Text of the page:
Graves v. Greene County (Majority)Annotate this Case
Justia Opinion Summary
Appellant served as constable for a township in Greene County from 2008 to 2012. In 2011, Greene County set constable salaries at $25 per month. Appellant later submitted claims for reimbursement of expenses incurred while working as constable to Greene County. The County denied the claims. Appellant appealed the order denying his claims for expenses and also filed a complaint for declaratory judgment seeking to have the ordinance setting the salaries for constables declared arbitrary and capricious and therefore unconstitutional. The circuit court consolidated the actions, denied Appellant's claim for reimbursement of expenses, and found that the ordinance setting the salary for constables was constitutional. The Supreme Court affirmed, holding that the circuit court did not err in denying Appellant's claim for expenses and that the Greene County ordinance setting constable salaries at $25 per month was not unconstitutional.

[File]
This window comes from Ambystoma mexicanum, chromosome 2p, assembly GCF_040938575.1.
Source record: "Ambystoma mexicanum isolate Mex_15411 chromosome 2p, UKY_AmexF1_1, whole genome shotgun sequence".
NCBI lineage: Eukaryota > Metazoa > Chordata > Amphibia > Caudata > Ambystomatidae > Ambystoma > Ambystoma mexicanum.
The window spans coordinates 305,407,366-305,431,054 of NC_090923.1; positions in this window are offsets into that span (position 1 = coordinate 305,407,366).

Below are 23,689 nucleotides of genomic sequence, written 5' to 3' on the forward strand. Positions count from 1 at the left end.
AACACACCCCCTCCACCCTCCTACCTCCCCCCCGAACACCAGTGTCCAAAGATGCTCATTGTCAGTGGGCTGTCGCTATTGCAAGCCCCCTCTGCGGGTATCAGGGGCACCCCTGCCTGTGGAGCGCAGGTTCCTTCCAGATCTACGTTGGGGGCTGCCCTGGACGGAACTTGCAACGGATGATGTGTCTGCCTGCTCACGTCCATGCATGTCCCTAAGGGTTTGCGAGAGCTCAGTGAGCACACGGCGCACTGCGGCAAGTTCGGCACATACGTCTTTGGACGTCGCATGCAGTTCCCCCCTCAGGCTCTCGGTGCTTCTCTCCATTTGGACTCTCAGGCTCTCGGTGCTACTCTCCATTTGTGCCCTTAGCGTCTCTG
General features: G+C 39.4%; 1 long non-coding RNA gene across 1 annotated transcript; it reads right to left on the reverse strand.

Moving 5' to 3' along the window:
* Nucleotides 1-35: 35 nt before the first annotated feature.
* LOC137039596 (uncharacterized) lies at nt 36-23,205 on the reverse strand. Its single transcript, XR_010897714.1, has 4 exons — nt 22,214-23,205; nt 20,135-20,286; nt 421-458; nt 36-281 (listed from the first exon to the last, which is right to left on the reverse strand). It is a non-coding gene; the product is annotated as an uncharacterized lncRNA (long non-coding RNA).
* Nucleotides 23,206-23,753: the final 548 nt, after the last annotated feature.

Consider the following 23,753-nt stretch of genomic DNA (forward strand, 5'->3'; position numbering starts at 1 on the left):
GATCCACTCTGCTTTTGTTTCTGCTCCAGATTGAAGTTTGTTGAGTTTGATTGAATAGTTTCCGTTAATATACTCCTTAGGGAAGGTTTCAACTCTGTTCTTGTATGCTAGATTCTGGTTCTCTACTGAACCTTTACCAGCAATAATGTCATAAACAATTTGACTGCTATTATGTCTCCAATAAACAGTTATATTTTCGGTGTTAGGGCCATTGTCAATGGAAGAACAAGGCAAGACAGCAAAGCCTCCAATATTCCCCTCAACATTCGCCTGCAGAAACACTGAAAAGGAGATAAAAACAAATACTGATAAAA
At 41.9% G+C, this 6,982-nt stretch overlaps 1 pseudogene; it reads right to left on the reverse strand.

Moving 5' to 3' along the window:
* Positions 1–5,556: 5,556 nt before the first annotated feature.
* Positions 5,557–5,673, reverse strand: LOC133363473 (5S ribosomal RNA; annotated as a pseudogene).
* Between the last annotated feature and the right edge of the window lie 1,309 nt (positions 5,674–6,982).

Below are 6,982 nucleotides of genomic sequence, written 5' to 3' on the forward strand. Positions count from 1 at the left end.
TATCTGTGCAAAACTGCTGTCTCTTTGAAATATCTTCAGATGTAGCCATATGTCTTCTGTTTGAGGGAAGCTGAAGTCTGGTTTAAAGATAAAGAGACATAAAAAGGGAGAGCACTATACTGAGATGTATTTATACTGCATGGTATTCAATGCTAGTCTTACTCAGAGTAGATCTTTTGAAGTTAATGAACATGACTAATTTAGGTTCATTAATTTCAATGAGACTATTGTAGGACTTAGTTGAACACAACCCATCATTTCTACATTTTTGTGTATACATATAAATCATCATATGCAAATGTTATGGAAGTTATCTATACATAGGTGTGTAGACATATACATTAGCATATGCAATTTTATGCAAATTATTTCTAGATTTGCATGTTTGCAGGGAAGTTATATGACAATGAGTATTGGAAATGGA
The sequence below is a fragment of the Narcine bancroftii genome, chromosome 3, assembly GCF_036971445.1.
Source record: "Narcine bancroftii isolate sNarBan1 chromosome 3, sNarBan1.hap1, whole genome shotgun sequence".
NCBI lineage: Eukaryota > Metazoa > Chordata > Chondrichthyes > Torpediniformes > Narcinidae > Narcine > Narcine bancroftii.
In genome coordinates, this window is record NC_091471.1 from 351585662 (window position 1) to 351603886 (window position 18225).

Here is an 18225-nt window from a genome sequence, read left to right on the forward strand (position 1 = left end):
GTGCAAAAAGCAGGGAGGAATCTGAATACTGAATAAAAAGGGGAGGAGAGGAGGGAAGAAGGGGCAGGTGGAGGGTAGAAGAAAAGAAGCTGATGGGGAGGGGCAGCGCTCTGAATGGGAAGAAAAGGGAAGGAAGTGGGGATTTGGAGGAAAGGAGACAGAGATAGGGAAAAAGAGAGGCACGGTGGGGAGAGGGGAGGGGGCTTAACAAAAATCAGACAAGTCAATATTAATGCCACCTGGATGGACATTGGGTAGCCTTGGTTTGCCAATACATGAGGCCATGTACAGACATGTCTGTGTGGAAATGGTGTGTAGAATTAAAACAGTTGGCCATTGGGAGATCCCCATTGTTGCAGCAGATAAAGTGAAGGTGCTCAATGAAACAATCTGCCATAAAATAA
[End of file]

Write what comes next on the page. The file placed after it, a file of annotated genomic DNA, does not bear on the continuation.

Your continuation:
Cite as 2013 Ark. 493 SUPREME COURT OF ARKANSAS No. CV-13-552 CLAUDE GRAVES Opinion Delivered December 5, 2013 APPELLANT APPEAL FROM THE GREENE COUNTY CIRCUIT COURT, [NOS. CV-10-661, CV-11-131, CV-11184] V. GREENE COUNTY, ARKANSAS APPELLEES HONORABLE DAVID N. LASER, JUDGE AFFIRMED. JIM HANNAH, Chief Justice Appellant, Claude Graves, appeals the order of the Greene County Circuit Court denying his claim for reimbursement of expenses incurred while working as a constable and rejecting his claim that the Greene County ordinance setting constable salaries at $25 per month was arbitrary and capricious and therefore unconstitutional. We affirm the circuit court s order. On January 28, 2008, Graves was appointed Constable for the Shady Grove Township, Greene County, by Governor Mike Beebe. He was elected Constable in November 2008 and served in that position until he finished his term on December 31, 2012. On February 26, 2010, in CV-2010-66, Graves filed a complaint in circuit court against Greene County; Greene County Quorum Court; and Jesse Dollars, in his official capacity as County Judge of Greene County (collectively, Greene County ), and sought Cite as 2013 Ark. 493 a writ of mandamus to compel the quorum court to reimburse him for his expenses and set a salary for constables. Graves then filed a motion for summary judgment, and Greene County filed a response. The circuit court entered an order granting partial summary judgment in favor of Graves, finding that pursuant to Arkansas Code Annotated section 1414-1205(d), the quorum court was required to fix a salary for constables and that the salary amount was within the quorum court s discretion. In addition, the circuit court found that the claim for expenses was not properly before the circuit court; rather, that claim first had to be presented to Greene County. In March 2011, the finance committee of the quorum court met to discuss setting a salary for constables. At the meeting, the committee assessed the work performance of the constables in light of the role of the Greene County Sheriff s Office and reviewed the salaries of constables from other counties in the state. On March 21, 2011, the quorum court passed Appropriation Ordinance No. 2011-06, which set the constable salaries at $25 per month. Meanwhile, pursuant to the circuit court s order, Graves submitted claims for expenses in the amount of approximately $4,142 to the Greene County Clerk. The Clerk then transferred the claims to the Greene County Judge, who denied them. A hearing was held before the quorum court, and on May 10, 2011, an order was entered denying Graves s claims for expenses. Graves then filed CV-2011-131 in the circuit court, appealing the order denying payment of the expenses he incurred while working as a constable. On July 22, 2011, Graves filed in the circuit court CV-2011-184, a complaint for declaratory judgment seeking to have the ordinance setting the salaries for constables declared 2 Cite as 2013 Ark. 493 unconstitutional as being arbitrary and capricious. The circuit court consolidated CV-201066, CV-2011-131, and CV-2011-184, conducted a de novo review and, after a hearing and consideration of the pleadings filed, proof submitted through testimony and exhibits, briefs submitted and statements of counsel, denied Graves s claim for reimbursement of expenses and found that the ordinance setting the salary for constables was not unconstitutional. Graves now brings this appeal. Graves first contends that the circuit court erred in denying his claim for reimbursement of expenses incurred while working as a constable. He maintains that, pursuant to Arkansas Code Annotated section 14-14-1207(a), Greene County was required to reimburse him for his expenses. Greene County responds that Graves s reliance on section 14-14-1207(a) is misplaced because that statute applies only to county and district officials and not to constables, who are township officers. A brief review of the relevant history of section 14-14-1207(a) is helpful to an understanding of the parties arguments. Before it was amended in 2009, section 14-141207(a) provided as follows: (a) Reimbursement authorized. All elected county and township officers, and employees thereof shall be entitled to receive reimbursement of allowable expenses incurred in the conduct of county affairs where the incurrence of expense is not discretionary in the conduct of duties assigned by law. Reimbursement of allowable expenses which are incurred in the performance of discretionary functions may be permitted where provided for by a specific appropriation of the county quorum court. Ark. Code Ann. § 14-14-1207(a) (Repl. 1998) (emphasis added). In 2009, section 14-14-1207(a) was amended so that it now reads: (a) Reimbursement authorized. All county and district officials and authorized deputies 3 Cite as 2013 Ark. 493 or employees thereof shall be entitled to receive reimbursement of expenses incurred in the conduct of official and nondiscretionary duties under an appropriation for the operating expenses of an office, function, or service. Reimbursement of expenses that are incurred in the performance of discretionary functions and services may be permitted when provided for by a specific appropriation of the quorum court. Ark. Code Ann. § 14-14-1207(a) (Supp. 2011) (emphasis added); see Act of Apr. 1, 2009, No. 732, 2009 Ark. Acts 3839. Thus, the current version of the statute authorizes reimbursement for county and district officials, whereas the prior version of the statute authorized reimbursement for elected county and township officers. We begin by determining which version of the statute applies in this case. Graves asserts that constables are both elected township officers and district officials for the purposes of reimbursement; therefore, he appears to contend that both versions of the statute are applicable. We disagree. Based on the record before us, we conclude that the current version of the statute applies in this case. Section 14-14-1207(a) was rewritten by Act 732 of 2009, which did not contain an emergency clause or a specified effective date; therefore, pursuant to amendment 7 of the Arkansas Constitution, the Act became effective ninety days after the adjournment of the legislative session at which it was enacted. See Tate v. Bennett, 341 Ark. 829, 833 n.3, 20 S.W.3d 370, 372 n.3 (2000). The session in which Act 732 was approved adjourned on May 1, 2009; thus, the Act became effective on July 31, 2009. See Op. Ark. Att y Gen. No. 90 (2009). Linda Heritage, Greene County Clerk, testified that in 2011, Graves presented to her invoices and claims for payment of expenses for 2008, 2009, 2010, and a portion of 2011. Because Graves sought reimbursement in 2011, after the statute had been amended, the current version of the statute is applicable in this case. 4 Cite as 2013 Ark. 493 Having determined that the current version of the statute is applicable, we must now consider Graves s argument that, as constable, he is a district official for the purposes of section 14-14-1207(a) (Supp. 2011). The question of the correct application and interpretation of an Arkansas statute is a question of law, which this court decides de novo. E.g., Bennett & DeLoney, P.C. v. State ex rel. McDaniel, 2012 Ark. 119, 388 S.W.3d 12. The basic rule of statutory construction is to give effect to the intent of the legislature. E.g., Dachs v. Hendrix, 2009 Ark. 542, 354 S.W.3d 95. Where the language of a statute is plain and unambiguous, we determine legislative intent from the ordinary meaning of the language used. Id. In considering the meaning of a statute, we construe it just as it reads, giving the words their ordinary and usually accepted meaning in common language. Id. We construe the statute so that no word is left void, superfluous or insignificant, and we give meaning and effect to every word in the statute, if possible. Id. Graves offers no authority for his proposition that constables are district officials. But constitutional and statutory law make clear that constables are township officers rather than district officials. The office of constable was created by article 7, section 47 of the Arkansas Constitution, which states, in relevant part, that [t]he qualified electors of each township shall elect the Constable for the term of two years. (Emphasis added.) Arkansas Code Annotated section 14-14-1301(b) (Supp. 2011), which is titled Quorum Court District and Township Officers, states in relevant part as follows: (1) There shall be elected in each of the quorum court districts of the counties of this state one (1) justice of the peace . . . who shall serve as a member of the quorum court of the county in which elected . . . . Each justice shall be a qualified elector and a resident of the district for which he or she is elected. 5 Cite as 2013 Ark. 493 (2) There shall be elected in each township, as preserved and continued in § 14-14401, one (1) constable who shall have the qualifications and perform such duties as may be provided by law. (Emphasis added.) Thus, justices of the peace are generally quorum court district officers, and constables are generally township officers. In addition, Arkansas Code Annotated section 14-14-604 (Repl. 1998), which involves alternative organizations of county government, states that constables are deemed township offices. Id. § 14-14-604(3) (emphasis added). In sum, the plain language of section 14-14-1207(a) (Supp. 2011) authorizes reimbursement for district officials.1 A constable is not a district official, but a township officer. Accordingly, section 14-14-1207(a) (Supp. 2011) does not authorize the reimbursement of expenses for constables. The circuit court did not err in denying Graves s claim for expenses. Graves next contends that the Greene County ordinance setting constable salaries at $25 per month was arbitrary and capricious and therefore unconstitutional. He contends that 1 The statute also authorizes reimbursement for county officials. See Ark. Code Ann. § 14-14-1207(a) (Supp. 2011). In his opening brief, Graves argued that he was both a district official and a township officer for the purposes of the reimbursement statute, but he did not argue that he was a county official under the statute. In his reply brief, however, Graves contended that constables were both township officials and county officials under the statute. Although Graves s reply argument may be considered a response to Greene County s assertion that section 14-14-1207(a) (Supp. 2011) applies only to county and district officials, Graves essentially raised for the first time in his reply brief the argument that a constable is a county official under the reimbursement statute. This court will not consider arguments raised for the first time in an appellant s reply brief because the appellee is not given a chance to rebut the argument. See, e.g., Coleman v. Regions Bank, 364 Ark. 59, 216 S.W.3d 569 (2005). 6 Cite as 2013 Ark. 493 the ordinance causes constables to be treated differently than other individuals working for Greene County because no other individual working for Greene County is paid $300 per year or less.2 On this claim, no fundamental right or suspect classification is at issue; therefore, we agree with the parties that the correct test to apply is the rational-basis test. The Equal Protection Clause permits classifications that have a rational basis and are reasonably related to a legitimate government purpose. Bakalekos v. Furlow, 2011 Ark. 505, at 13, 410 S.W.3d 564, 573. Equal protection does not require that persons be dealt with identically; it only requires that classification rest on real and not feigned differences, that the distinctions have some relevance to the purpose for which the classification is made, and that their treatment be not so disparate as to be arbitrary. Id. at 13 14, 410 S.W.3d at 573. When reviewing an equal-protection challenge, it is not this court s role to discover the actual basis for the legislation. Id. at 14, 410 S.W.3d at 573. Rather, we consider whether there is any rational basis that demonstrates the possibility of a deliberate nexus with state objectives so that legislation is not the product of arbitrary and capricious government purposes. Id. at 14, 410 S.W.3d at 573. If a rational basis exists, the statute, or, in this case, the ordinance, will withstand constitutional challenge. See id., 410 S.W.3d at 573. An ordinance is entitled to the same presumption of validity that legislative enactments receive. E.g., Morningstar v. Bush, 2011 Ark. 350, at 7, 383 S.W.3d 840, 845. Under the rational-basis test, the ordinance is presumed constitutional and rationally related to achieving 2 By way of comparison, Graves states that the maximum salary for Greene County quorum court members is $8734 and that the Greene County Sheriff s salary can range from $33,000 to $79,005 per year. 7 Cite as 2013 Ark. 493 any legitimate governmental objective under any reasonably conceivable fact situation. See Bakalekos, 2011 Ark. 505, at 14, 410 S.W.3d at 573. Thus, similar to a statute, an ordinance is presumed constitutional, and the burden of proving otherwise is on the challenging party. Morningstar, 2011 Ark. 350, at 7, 383 S.W.3d at 845. When Graves filed his February 26, 2010 complaint to compel the quorum court to set a salary for constables, the law provided that [t]he compensation of all constables serving in an official capacity established by law shall be fixed by ordinance of the quorum court in each county. Ark. Code Ann. § 14-14-1205(d) (Supp. 2009).3 The quorum court fixed the salary for constables at $25 per month, and Graves asserts that this amount is unreasonable. In support of this claim, Graves cites Arkansas Code Annotated section 16-19-301 (Repl. 1999), which outlines the responsibilities of constables. Duties of constables include suppressing all riots, affrays, fights, and unlawful assemblies; keeping the peace; and arresting offenders. Id. § 16-19-301(a). Constables have the authority to serve warrants, summonses, writs, and other process as provided by law. Id. § 16-19-301(c). A constable who fails to perform the duties imposed upon him or her by statute may be subject to criminal liability. Id. § 16-19-301(f). In further support of his claim that the salary is unreasonable, Graves points to his testimony at the hearing before the circuit court. Graves testified that he dedicated between 3 In 2011, the statute was amended; it now states that [t]he compensation of all constables serving in any official capacity established by law may be fixed by ordinance of the quorum court in each county. Ark. Code Ann. § 14-14-1205(d) (Supp. 2011) (emphasis added). 8 Cite as 2013 Ark. 493 two and sixteen hours a day to his duties as constable and that during his term as constable, he regularly patrolled his township and received calls from citizens about someone trespassing or various things. He further testified that he was on call twenty-four hours a day. Graves avers that based on the statutory duties imposed on constables and the time and effort they devote to their office and the people they serve, a reasonable salary for constables is $30,000 per year. He contends that there is nothing in the record from which the circuit court could have properly found a rational basis for a salary of $25 per month. We disagree. The record reflects that, at the hearing before the circuit court, Graves was asked whether he had performed any of the statutory duties of constables delineated in Arkansas Code Annotated section 16-19-301. He testified that during 2008, 2009, 2010, 2011, and 2012, he never had to suppress riots, fights, or unlawful assemblies within his township. He further testified that, during those years, he did not issue any traffic or misdemeanor citations, and he did not present any summons to a jury. Graves testified that on two occasions during those years, he received calls from county officials informing [him] of what was going on in [his] area, but not requesting any assistance from him. In addition, as Greene County points out, when setting the salary for constables, the quorum court considered the duties performed by constables at county request and reviewed the salaries of constables from other counties in the state.4 The evidence and testimony before the circuit court demonstrates that 4 Many of the counties paid no salary for constables. For those counties paying salaries, amounts ranged from $1 to $300 per year. 9 Cite as 2013 Ark. 493 the quorum court had a rational basis for setting the $25-per-month salary for constables. Affirmed. Womack, Phelps & McNeill, P.A., by: Mark Mayfield and Ryan M. Wilson; and Dover & Zolper, by: Dennis Zolper, for appellant. Branch, Thompson, Warmath & Dale, P.A., by: Kimberly B. Dale, for appellee. 10